Implant success and bone grafts

What is a bone graft

When teeth are removed or lost, the bone that supported those teeth begins to atrophy. Left untreated, this deterioration can compromise the integrity of the upper and lower jaw. If this occurs, missing bone can be restored with a bone graft.

A bone graft is a small procedure, where a small piece of bone is retrieved, usually from the back of the lower jaw, which is then placed in an area where bone is missing. The intention is to create a better foundation for dentures or dental implants to be secured into.

Some facts about bone grafts

To test whether there is a difference in success rates between implants placed in “native” bone (the patient’s original bone) or grafted bone, researchers at the University of Texas reviewed 1,222 patients receiving 2,729 implants between 1985 and 2012. They concluded there was no difference in the dental implant survival rates when implants were placed in native bone or bone-grafted sites.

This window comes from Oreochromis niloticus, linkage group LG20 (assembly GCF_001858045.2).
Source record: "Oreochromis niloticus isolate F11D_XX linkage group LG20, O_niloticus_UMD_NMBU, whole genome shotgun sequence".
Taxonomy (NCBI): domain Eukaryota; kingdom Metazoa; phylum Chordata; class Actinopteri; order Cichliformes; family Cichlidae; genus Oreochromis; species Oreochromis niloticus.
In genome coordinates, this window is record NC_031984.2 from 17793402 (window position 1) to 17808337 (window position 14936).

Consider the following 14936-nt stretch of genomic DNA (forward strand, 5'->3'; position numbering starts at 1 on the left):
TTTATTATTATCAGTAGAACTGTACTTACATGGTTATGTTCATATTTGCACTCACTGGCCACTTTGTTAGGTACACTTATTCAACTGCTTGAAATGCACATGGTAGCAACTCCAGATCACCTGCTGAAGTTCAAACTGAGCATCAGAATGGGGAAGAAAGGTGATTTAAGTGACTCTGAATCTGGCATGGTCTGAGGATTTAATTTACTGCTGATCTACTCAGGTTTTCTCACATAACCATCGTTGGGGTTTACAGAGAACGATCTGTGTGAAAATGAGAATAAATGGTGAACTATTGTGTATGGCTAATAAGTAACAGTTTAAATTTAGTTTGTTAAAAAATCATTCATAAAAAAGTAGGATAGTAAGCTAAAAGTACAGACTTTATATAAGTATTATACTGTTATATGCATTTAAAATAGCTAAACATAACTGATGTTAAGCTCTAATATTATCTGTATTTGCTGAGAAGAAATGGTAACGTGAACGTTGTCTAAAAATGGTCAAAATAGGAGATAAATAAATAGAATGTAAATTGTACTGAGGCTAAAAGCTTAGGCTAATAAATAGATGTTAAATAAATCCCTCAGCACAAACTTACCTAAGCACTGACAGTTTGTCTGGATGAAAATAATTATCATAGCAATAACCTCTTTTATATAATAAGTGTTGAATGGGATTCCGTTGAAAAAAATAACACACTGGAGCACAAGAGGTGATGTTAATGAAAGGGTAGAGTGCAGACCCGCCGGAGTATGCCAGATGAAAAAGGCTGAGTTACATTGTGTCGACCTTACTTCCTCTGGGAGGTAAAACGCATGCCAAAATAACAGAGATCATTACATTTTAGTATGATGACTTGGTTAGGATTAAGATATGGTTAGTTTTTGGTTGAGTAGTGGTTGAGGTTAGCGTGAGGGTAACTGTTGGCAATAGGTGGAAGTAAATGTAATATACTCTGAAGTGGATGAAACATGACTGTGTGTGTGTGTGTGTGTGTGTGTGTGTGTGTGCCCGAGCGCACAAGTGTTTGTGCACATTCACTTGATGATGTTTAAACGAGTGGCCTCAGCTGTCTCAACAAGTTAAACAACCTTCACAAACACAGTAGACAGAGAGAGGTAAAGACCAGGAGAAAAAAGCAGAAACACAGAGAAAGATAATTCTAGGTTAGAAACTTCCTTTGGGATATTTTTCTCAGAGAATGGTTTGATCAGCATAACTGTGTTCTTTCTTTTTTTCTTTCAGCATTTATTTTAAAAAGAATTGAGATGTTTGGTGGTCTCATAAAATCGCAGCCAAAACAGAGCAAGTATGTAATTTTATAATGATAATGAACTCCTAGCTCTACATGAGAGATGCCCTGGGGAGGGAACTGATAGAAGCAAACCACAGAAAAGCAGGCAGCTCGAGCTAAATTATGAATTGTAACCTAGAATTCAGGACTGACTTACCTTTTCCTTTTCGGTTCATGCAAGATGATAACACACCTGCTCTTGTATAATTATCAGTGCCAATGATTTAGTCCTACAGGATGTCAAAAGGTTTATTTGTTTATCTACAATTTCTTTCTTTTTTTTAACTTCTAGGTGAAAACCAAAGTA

However, they identified two crucial factors that did contribute to long term implant loss. The first was cigarette smoking and the second was lack of professional maintenance.

Implants require good maintenance for long term success. This involves regular checks by the patient’s dentist to ensure good oral hygiene, and to check at least annually for development of pockets and early bone loss around implants.

What is the difference between Native and grafted?

Native bone material comes from the patient themselves, from the back of the jaw for example. Whereas grafted bone comes from an external source such as bovine or synthetic bone. While the difference in source doesn’t affect the success of the procedure, there may be a difference in price as natively sourced bone may require a surgical procedure to retrieve adequate material.

Why get the graft?

Creating a foundation for dental implants, can reduce further deterioration of the bone, as well as to have dentures or dental implants replace missing teeth. This can in turn repair self-confidence as well as improve eating and talking.

If you would like to know more or to find out if you are an ideal candidate, contact Dr Ferguson on (03) 9898 1877.

Sources:
Tran DT, Gay IC, Diaz-Rodriguez J, Parthsarasay K, Westman R, Friedman L. Survival of dental implants placed in grafted and non-grafted bone: a retrospective study in a University setting. International Journal of Oral and Maxillofacial Implants. 2016, 31:310-7.